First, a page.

Myth #4: Offering is just about money and finances. Racism, sexism, other-ing, assumptions, and hierarchies impact our engagement with and participation in Christian life together. We are called to a different kind of community: a diverse gathering of people who create a new lifestyle together. So when our churches say, “All are welcome,” it means that the visitor and stranger transform us, not the other way around. It also means that those who have power, privilege, and authority must share and/or utilize these possessions for the good of the whole.
What would happen if money and possessions were seen as disruptive forces of change for the church and people of faith? We would see Christ in every face and respond with hospitality, generosity, and love. We would acknowledge the truth that, if the marginalized remain in our midst, our money and possessions continue to oppress the exact neighbors we are called to care for and love.
American culture encourages us to clench our fists, take care of ourselves and those we love for first, and celebrate the freedom of individualism. Instead, our faith calls us to challenge these assumptions and live in a community where everyone’s needs are met and all contributions are celebrated, no matter the size. We need to witness to and embody Christian communities where the binary structures of this world (insider/outsider, foreigner/citizen, us/them, haves/have-nots) are replaced with a true reflection of the body of Christ.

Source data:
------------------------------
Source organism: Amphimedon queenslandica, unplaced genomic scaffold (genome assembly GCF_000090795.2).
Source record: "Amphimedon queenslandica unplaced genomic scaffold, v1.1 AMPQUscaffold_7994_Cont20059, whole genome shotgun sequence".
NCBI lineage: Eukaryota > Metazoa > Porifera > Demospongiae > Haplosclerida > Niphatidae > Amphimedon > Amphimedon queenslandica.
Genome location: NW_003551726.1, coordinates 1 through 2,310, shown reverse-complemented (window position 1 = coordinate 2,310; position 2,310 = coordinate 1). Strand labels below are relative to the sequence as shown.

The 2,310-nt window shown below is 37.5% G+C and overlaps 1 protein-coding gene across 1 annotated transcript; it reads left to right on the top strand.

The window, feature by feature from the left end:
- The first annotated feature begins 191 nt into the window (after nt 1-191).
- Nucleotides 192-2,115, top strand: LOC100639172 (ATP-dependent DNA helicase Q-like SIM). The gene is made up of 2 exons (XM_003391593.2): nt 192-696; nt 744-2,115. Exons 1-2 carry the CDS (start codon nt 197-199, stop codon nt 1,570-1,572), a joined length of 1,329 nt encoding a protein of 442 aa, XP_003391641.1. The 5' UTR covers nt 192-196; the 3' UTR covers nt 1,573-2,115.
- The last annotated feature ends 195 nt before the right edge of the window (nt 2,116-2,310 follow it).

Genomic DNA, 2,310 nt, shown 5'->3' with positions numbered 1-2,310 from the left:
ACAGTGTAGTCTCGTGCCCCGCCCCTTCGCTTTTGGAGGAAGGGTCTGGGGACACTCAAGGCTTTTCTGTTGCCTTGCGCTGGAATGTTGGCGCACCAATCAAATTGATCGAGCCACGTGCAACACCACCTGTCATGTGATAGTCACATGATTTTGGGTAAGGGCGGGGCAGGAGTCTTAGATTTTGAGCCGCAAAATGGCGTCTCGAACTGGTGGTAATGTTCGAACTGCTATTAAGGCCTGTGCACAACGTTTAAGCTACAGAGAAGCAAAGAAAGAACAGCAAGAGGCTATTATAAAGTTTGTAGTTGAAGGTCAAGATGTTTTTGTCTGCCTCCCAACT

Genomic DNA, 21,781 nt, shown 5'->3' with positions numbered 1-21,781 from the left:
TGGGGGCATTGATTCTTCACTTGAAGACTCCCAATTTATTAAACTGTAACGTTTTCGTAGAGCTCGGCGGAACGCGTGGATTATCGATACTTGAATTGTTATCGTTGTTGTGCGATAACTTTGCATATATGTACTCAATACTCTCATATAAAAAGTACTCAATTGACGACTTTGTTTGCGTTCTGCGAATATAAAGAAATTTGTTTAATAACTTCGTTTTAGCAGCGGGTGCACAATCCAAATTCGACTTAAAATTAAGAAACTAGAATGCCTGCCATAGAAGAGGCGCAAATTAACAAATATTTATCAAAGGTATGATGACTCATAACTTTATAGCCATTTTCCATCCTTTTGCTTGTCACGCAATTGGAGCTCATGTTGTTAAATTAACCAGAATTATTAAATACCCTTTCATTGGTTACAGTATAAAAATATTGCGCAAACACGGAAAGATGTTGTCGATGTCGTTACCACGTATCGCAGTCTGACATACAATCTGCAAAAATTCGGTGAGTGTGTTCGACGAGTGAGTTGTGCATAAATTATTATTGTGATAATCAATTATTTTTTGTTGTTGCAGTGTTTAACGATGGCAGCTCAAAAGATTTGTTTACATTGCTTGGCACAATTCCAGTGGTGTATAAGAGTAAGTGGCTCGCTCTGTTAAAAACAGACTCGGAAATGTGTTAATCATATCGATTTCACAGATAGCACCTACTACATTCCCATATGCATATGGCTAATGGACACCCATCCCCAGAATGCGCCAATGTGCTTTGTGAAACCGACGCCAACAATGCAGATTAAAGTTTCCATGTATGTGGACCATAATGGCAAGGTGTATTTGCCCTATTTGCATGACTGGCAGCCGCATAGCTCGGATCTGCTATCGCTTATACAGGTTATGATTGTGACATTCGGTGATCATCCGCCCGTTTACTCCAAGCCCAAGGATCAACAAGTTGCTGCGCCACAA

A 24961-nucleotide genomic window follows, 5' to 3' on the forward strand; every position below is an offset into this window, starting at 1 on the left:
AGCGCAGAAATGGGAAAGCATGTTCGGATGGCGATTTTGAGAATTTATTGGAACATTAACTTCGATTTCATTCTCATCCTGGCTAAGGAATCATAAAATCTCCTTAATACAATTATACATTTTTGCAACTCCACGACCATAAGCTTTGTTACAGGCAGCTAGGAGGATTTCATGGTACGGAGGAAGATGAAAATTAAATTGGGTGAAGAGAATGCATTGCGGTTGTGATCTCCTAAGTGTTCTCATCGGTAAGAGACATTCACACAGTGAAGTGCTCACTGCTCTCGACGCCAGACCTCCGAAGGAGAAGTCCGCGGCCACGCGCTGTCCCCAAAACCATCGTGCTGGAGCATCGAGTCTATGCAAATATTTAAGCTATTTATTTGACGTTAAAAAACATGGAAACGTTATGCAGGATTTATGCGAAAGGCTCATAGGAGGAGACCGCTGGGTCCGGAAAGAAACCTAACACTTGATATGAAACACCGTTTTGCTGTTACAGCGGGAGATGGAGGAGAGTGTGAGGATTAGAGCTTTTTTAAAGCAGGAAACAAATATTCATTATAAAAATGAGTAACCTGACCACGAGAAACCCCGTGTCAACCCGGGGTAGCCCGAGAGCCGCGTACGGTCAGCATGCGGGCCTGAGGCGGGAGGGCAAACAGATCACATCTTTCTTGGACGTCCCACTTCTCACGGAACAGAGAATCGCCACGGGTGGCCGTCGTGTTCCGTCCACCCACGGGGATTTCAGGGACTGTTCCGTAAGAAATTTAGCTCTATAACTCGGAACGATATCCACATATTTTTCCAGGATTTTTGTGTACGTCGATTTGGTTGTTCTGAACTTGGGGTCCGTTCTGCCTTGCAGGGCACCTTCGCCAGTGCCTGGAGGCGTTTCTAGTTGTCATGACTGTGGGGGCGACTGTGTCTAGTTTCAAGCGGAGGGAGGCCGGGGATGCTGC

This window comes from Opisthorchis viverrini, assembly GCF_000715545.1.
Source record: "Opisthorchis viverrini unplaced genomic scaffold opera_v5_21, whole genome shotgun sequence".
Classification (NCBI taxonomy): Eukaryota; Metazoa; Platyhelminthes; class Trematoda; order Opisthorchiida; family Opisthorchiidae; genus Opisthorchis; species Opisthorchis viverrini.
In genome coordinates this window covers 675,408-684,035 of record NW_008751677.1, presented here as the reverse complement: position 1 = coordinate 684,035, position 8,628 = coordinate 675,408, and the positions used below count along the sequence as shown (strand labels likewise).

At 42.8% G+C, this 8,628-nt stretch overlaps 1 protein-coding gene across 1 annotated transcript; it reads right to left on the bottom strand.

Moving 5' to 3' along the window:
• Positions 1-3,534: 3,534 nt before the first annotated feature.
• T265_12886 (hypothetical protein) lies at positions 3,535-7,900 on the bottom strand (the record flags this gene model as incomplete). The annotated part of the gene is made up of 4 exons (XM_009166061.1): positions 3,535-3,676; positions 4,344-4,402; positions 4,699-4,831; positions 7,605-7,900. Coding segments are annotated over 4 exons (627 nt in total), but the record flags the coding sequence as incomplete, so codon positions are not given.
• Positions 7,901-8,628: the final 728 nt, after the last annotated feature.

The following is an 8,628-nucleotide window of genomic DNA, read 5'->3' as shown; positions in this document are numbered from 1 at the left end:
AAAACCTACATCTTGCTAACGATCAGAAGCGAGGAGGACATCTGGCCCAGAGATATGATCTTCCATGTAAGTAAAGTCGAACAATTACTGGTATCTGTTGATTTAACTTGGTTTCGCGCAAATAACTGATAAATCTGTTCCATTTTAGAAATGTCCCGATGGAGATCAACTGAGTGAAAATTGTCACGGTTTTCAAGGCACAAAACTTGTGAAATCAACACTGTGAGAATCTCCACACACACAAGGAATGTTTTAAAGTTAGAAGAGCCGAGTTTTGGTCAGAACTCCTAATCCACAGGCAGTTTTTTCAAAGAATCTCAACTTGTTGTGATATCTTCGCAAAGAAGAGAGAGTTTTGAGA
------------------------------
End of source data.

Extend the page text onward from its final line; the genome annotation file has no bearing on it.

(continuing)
For More Information
Rev. Larissa Kwong Abazia is a pastor, speaker, writer, and consultant with the Vandersall Collective. She is also the project manager and a team member for the Collective Foundation, a non-profit organization supporting research into fundraising practices in Christian communities of color. Larissa has served churches in Chicago, New York City, and throughout New Jersey. She currently serves as the pastor-in-residence at the First Presbyterian Church of Greenwich, CT.
Invitation for Groundbreaking Research Project Participation with Fundraisers of Color
The Collective Foundation, an organization that supports Christian faith-based leaders who have traditionally been overlooked for positions of leadership due to their gender, sexual orientation, race or combination thereof, will host research gatherings across the country into fundraising practices within Christian communities and churches of color.
This research will fill a huge research gap in giving characteristics for communities of color. Through qualitative research we will collaboratively learn from a diversity of communities of color so that they will have the resources needed to fulfill their purpose in the world. More information concerning the importance of this work can be found here. We will gather stories, experiences, and questions from fundraisers of color serving in diverse/racial ethnic congregational contexts: ministers, fundraising professionals, congregation members, or volunteers. Participants will be selected by an application process to ensure diversity and commitment to the process. Each individual is required to fully engage in two days of worship and conversation in small and large group settings. We will provide all meals, reimbursement for travel, and a modest stipend of $300.
If you fit the description above or know of others who might be interested, please apply or share the application: https://collectivefdtn.org/gatherings. General information concerning the Foundation and this research project can be found here: http://collectivefdtn.org.